Thursday, September 24, 2015

Location is a Character

This may well come off as one of my more obvious blog posts, but I think it's something that's really important for everyone to remember as we all start gearing up to make our films; location should always act as a character. A silent, unflinching, omnipresent character, but a character nonetheless.

Surprisingly enough - as I'm just now finding out - you don't get a whole lot of interesting results when you Google "film locations as characters." But pick any great movie or cinematic TV show and boom: there it is. Let's take, for instance, Mad Max Fury Road. The barren, deserted landscape practically breathes. It not only presents itself as an obstacle to the characters, it comes to life. The movie was filmed in Namibia (unlike the first three which were shot in Australia) and the desert sands and dunes are literally blown out of proportion in order to bring the movie to life. It gives the movie a distinct tone more so than any other element of the film; while the (sparse) dialogue and set design are unique, it would be nothing without the location itself.

Let's take another example: True Detective. The only thing that the first and second season even remotely have in common is how they treat their locations. In the first season, director Cary Fukunaga both played with expectations and met them in his use of the creepy bayous and run-down areas of Louisiana (fun side note, here's a link to a tour you can take that has 13 locations from the show). It also had this boat that looks like it's floating on land, but that's more of a cool shot than anything else. They used the locations to really bump up the level of creepiness that oozes throughout the season, and at a certain point, you start to feel like it's its own entity.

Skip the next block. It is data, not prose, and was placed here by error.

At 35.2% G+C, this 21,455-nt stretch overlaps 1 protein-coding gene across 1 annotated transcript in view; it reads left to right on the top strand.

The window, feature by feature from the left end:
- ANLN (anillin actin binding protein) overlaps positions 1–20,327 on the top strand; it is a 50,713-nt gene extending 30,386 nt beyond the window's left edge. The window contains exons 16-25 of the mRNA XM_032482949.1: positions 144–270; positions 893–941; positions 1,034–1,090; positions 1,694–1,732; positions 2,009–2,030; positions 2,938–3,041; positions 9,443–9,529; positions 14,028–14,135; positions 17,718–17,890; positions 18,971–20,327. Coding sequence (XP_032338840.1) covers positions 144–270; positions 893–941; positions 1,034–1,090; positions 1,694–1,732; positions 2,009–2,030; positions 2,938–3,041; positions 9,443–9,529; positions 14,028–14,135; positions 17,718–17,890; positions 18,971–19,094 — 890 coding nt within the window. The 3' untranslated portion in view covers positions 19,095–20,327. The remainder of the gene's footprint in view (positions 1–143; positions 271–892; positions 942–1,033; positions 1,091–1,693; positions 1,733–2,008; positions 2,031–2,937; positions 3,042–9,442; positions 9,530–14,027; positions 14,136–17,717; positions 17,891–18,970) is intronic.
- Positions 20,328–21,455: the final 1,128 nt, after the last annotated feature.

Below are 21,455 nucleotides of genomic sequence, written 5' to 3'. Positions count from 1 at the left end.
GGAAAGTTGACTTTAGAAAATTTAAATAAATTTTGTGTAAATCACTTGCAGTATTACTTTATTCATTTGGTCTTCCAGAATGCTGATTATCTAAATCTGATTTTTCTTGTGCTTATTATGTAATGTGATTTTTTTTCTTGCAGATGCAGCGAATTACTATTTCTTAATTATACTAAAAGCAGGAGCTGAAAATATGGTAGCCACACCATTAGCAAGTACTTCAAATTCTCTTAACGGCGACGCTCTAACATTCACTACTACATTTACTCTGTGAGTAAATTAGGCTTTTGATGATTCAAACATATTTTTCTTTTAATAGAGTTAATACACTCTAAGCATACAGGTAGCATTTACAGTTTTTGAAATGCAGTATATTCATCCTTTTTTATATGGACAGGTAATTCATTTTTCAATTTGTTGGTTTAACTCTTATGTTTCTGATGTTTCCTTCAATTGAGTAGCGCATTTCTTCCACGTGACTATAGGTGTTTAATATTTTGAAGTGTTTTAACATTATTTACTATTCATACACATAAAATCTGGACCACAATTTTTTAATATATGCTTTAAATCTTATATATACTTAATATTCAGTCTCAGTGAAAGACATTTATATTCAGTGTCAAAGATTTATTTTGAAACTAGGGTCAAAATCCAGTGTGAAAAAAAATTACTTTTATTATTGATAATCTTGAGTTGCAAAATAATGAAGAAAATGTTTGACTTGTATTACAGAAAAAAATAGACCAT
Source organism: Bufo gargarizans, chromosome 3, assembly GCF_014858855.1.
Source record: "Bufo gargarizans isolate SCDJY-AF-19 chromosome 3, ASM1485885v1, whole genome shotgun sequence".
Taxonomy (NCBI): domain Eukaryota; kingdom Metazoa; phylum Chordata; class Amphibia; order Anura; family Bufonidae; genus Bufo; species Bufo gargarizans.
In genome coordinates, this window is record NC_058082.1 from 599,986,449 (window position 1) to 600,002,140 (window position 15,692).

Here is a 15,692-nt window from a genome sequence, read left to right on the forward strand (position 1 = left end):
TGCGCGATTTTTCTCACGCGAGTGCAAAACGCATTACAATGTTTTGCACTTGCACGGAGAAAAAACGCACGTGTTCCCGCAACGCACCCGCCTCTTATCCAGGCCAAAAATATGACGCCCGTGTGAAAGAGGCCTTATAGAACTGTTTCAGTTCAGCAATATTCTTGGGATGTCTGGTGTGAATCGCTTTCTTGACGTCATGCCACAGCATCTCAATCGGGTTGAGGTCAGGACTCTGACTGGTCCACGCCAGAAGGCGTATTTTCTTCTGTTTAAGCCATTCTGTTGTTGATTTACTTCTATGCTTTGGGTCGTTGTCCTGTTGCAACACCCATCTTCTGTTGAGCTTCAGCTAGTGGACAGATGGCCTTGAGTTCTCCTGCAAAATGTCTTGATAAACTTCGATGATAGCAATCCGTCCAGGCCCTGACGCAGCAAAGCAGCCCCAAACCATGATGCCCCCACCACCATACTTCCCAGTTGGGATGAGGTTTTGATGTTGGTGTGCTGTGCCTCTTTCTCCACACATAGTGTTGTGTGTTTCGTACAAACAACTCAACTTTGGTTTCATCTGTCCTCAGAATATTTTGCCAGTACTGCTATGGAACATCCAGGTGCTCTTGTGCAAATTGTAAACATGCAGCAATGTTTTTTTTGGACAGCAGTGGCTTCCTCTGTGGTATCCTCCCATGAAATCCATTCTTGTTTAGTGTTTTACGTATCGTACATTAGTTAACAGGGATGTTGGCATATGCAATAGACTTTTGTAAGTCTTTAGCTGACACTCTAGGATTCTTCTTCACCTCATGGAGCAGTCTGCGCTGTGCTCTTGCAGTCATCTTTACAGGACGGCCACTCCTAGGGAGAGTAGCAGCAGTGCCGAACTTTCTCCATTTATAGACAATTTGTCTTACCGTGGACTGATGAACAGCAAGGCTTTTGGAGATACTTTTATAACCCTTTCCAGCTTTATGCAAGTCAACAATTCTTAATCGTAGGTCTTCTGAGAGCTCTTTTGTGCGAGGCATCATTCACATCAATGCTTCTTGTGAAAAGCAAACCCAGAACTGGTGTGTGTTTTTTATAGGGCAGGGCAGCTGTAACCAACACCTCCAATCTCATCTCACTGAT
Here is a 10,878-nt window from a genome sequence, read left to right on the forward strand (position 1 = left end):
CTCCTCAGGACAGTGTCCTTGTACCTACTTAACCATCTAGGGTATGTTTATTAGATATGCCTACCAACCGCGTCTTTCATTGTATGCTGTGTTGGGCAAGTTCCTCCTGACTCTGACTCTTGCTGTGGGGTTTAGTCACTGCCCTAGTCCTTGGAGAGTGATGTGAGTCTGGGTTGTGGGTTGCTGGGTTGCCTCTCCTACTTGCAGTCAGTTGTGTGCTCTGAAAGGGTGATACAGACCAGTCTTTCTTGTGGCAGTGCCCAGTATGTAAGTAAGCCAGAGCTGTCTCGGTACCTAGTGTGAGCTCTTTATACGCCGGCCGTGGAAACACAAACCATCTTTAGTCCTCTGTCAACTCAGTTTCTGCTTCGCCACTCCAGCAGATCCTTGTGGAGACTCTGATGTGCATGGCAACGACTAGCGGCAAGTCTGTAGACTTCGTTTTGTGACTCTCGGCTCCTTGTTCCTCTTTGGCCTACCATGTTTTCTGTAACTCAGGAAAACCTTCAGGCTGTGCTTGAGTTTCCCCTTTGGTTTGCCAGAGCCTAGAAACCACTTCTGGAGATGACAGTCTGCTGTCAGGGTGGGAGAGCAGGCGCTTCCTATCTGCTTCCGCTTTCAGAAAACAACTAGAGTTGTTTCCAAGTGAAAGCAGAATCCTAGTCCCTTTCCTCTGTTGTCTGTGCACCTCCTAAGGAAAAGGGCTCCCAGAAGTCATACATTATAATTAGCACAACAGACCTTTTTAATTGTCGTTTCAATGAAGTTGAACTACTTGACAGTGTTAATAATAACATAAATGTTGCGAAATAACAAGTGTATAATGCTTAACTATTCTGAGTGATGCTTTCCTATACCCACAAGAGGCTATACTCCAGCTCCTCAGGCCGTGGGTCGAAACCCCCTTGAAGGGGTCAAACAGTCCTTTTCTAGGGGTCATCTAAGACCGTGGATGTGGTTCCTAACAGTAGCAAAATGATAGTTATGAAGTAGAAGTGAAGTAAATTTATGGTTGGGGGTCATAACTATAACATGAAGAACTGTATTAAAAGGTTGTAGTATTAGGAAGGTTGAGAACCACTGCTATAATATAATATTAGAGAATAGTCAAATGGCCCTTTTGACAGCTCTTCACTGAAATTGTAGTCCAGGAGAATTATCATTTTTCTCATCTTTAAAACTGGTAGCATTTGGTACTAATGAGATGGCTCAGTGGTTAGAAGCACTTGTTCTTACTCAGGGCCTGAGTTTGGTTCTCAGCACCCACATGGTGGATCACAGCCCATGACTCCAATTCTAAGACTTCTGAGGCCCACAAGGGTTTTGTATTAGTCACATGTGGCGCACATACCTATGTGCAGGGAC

Same goes for season 2. No matter what your opinion of it may be (it sucked) they still use location as a major indicator of what's happening and what matters. I'm pretty sure that the aerial shots of freeways and various roads take up more screentime than Rachel McAdam's character. It, too, sets the tone: instead of the slow burn, Southern feel of season one, we now know that we're in a world where everything is constantly moving forward, with little hope of ever coming to a halt. It's a bit more inconsistent than the previous season, but the point still comes across.

No Country for Old Men, Lost in Translation, Cool Hand Luke, Drive, any movie that prominently features the city of New York: all of these treat their locations as a character (to see where I got all of those ideas from, here's a list on letterboxd I found that more or less sums up what I've been talking about). Locations can add tone, texture, and feeling to a film, and if you use them right, you'll be that much better for having done it.

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